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Chemphyschem. 2012 Aug 6;13(11):2639-48. doi: 10.1002/cphc.201200121. Epub 2012 May 23.

Plasmonic trapping with a gold nanopillar.

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School of Engineering and Applied Sciences, Harvard University, 29 Oxford St. Cambridge MA 02138, USA.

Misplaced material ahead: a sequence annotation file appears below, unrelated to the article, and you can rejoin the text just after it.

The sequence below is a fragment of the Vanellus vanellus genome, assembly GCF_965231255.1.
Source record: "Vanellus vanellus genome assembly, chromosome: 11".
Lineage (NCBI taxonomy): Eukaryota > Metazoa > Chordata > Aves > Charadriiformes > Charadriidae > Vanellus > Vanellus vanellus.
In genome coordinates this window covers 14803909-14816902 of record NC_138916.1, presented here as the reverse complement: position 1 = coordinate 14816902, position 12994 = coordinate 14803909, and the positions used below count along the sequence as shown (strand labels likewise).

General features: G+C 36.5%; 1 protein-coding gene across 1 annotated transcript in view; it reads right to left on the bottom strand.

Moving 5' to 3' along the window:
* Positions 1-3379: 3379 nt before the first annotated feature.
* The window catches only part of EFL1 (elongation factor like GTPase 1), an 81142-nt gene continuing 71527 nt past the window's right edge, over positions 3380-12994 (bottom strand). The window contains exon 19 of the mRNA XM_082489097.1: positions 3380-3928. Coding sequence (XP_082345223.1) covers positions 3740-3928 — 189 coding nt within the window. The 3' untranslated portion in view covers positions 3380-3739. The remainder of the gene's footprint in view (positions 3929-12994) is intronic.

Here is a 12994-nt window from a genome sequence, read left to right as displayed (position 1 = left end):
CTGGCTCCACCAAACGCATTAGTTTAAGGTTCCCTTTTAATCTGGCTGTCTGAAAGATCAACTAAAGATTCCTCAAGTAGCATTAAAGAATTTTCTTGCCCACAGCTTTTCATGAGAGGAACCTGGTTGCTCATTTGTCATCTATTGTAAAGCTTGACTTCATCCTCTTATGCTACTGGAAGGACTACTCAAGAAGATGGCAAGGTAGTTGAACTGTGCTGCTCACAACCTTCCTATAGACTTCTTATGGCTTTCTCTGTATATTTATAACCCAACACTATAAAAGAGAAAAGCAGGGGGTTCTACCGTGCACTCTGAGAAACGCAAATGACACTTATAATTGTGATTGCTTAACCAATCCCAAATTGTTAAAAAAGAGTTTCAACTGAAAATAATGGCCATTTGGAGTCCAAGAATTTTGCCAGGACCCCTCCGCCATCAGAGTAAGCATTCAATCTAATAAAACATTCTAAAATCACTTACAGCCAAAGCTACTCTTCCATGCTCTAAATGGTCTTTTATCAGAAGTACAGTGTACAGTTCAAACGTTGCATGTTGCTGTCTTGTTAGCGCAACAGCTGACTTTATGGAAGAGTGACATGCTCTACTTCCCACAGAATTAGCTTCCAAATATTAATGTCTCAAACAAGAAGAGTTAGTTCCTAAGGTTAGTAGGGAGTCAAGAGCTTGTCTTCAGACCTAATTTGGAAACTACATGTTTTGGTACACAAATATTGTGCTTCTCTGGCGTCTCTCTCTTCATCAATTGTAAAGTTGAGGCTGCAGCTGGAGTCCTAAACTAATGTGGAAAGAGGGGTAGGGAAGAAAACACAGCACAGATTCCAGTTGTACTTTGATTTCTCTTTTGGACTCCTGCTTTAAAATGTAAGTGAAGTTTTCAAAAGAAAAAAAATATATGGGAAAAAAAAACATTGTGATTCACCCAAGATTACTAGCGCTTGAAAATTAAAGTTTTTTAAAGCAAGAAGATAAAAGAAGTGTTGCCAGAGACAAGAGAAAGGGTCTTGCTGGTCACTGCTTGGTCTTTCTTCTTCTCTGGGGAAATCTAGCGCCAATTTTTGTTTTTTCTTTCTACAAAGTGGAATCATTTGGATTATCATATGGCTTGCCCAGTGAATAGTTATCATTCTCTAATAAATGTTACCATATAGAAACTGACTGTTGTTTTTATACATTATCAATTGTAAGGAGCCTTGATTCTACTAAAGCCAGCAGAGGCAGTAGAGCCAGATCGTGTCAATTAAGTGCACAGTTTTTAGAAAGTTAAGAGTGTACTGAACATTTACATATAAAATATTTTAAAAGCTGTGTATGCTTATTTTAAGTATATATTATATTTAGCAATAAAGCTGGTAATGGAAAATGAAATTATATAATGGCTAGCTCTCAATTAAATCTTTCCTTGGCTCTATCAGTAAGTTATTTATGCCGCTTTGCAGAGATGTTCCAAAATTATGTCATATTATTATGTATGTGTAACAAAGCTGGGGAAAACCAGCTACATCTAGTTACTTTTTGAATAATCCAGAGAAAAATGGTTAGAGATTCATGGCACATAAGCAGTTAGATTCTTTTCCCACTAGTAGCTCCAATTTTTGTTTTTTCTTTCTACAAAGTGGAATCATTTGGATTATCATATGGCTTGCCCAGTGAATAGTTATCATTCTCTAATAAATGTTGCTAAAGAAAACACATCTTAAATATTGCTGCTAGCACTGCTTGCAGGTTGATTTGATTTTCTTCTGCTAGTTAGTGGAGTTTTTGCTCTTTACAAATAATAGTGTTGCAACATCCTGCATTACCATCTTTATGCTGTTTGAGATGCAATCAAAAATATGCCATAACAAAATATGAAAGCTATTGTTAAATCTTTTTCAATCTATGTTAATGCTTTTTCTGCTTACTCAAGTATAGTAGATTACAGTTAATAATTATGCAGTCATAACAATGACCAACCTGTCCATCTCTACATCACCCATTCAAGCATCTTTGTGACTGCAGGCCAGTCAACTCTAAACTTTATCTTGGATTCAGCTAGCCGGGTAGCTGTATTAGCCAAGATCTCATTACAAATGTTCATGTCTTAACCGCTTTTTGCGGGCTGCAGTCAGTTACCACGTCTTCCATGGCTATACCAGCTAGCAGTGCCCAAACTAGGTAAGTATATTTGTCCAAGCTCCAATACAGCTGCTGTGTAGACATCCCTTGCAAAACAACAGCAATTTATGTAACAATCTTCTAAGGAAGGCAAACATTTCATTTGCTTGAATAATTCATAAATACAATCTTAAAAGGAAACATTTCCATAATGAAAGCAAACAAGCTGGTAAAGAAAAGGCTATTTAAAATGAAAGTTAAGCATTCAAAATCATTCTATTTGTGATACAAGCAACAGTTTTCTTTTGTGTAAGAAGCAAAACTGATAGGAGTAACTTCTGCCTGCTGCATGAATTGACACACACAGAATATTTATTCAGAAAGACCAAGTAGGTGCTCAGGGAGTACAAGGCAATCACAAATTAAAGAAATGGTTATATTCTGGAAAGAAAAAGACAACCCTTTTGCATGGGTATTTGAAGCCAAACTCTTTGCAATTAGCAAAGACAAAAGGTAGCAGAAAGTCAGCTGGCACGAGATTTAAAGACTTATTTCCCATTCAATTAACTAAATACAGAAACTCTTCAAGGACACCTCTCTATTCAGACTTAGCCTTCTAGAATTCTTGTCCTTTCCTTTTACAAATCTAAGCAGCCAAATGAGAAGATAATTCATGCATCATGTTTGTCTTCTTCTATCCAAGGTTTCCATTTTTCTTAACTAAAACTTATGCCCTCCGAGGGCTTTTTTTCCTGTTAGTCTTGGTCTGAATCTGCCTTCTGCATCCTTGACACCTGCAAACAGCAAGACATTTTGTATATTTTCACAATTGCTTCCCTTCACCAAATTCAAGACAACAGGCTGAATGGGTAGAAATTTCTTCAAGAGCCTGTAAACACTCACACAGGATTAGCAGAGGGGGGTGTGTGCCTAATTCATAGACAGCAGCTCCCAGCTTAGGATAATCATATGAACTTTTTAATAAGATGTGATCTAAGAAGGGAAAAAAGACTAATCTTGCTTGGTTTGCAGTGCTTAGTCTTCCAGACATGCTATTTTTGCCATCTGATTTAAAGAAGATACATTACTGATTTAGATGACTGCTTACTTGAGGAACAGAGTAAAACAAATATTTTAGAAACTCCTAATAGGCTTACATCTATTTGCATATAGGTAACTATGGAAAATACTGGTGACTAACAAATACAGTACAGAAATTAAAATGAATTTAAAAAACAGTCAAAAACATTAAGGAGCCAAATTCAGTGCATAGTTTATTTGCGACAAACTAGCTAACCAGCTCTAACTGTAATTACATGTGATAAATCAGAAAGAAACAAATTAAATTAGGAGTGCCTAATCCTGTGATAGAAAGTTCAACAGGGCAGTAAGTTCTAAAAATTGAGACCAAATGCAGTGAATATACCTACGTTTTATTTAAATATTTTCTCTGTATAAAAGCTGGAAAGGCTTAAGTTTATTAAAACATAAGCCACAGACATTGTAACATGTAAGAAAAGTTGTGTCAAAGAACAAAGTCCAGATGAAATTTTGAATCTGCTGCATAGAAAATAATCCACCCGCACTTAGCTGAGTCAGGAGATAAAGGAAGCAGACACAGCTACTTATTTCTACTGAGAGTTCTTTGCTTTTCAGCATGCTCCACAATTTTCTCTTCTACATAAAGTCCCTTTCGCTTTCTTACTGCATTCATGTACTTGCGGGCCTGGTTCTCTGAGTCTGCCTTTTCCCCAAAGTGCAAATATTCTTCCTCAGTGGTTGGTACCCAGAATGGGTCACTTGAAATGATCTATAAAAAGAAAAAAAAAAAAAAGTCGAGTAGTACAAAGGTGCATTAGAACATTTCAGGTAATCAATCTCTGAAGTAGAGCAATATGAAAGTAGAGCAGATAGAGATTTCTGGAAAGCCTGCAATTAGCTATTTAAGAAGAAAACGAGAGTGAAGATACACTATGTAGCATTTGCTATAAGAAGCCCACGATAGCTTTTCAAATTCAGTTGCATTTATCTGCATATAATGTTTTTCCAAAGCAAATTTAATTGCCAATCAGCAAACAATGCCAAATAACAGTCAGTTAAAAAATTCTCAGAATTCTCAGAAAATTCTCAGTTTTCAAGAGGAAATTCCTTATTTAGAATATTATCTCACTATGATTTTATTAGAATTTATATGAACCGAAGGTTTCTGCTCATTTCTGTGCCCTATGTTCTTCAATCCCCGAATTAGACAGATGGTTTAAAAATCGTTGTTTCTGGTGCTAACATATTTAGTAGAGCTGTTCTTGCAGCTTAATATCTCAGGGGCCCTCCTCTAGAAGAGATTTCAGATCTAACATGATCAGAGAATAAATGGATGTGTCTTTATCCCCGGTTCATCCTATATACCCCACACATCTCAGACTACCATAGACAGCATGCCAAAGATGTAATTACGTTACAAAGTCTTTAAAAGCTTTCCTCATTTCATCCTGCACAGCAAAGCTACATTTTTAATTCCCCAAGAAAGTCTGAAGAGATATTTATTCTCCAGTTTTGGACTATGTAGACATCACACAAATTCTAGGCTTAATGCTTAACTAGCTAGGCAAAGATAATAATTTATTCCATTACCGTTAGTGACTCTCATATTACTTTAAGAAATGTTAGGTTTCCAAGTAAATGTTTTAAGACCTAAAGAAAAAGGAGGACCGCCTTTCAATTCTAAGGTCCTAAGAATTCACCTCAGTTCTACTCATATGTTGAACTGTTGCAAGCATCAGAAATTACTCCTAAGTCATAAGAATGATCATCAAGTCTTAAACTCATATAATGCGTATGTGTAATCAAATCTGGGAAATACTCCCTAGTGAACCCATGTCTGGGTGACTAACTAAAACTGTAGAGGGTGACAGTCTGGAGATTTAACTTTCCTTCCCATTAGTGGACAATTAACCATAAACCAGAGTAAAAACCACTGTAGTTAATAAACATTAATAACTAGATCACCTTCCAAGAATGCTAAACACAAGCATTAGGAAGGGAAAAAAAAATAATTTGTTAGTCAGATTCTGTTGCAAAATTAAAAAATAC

An improved ability to manipulate nanoscale objects could spur the field of nanotechnology. Optical tweezers offer the compelling advantage that manipulation is performed in a non-invasive manner. However, traditional optical tweezers based on laser beams focused with microscope lenses face limitations due to the diffraction limit, which states that conventional lenses can focus light to spots no smaller than roughly half the wavelength. This has motivated recent work on optical trapping based on the sub-wavelength field distributions of surface plasmon nanostructures. This approach offers the benefits of higher precision and resolution, and the possibility of large-scale parallelization. Herein, we discuss the fundamentals of optical manipulation using surface plasmon resonance structures. We describe two important issues in plasmonic trapping: optical design and thermal management strategies. Finally, we describe a surface plasmon nanostructure, consisting of a gold nanopillar that takes these issues into consideration. It is shown to enable the trapping and rotation (manual and passive) of nanoparticles. Methods by which this concept can be extended are discussed.

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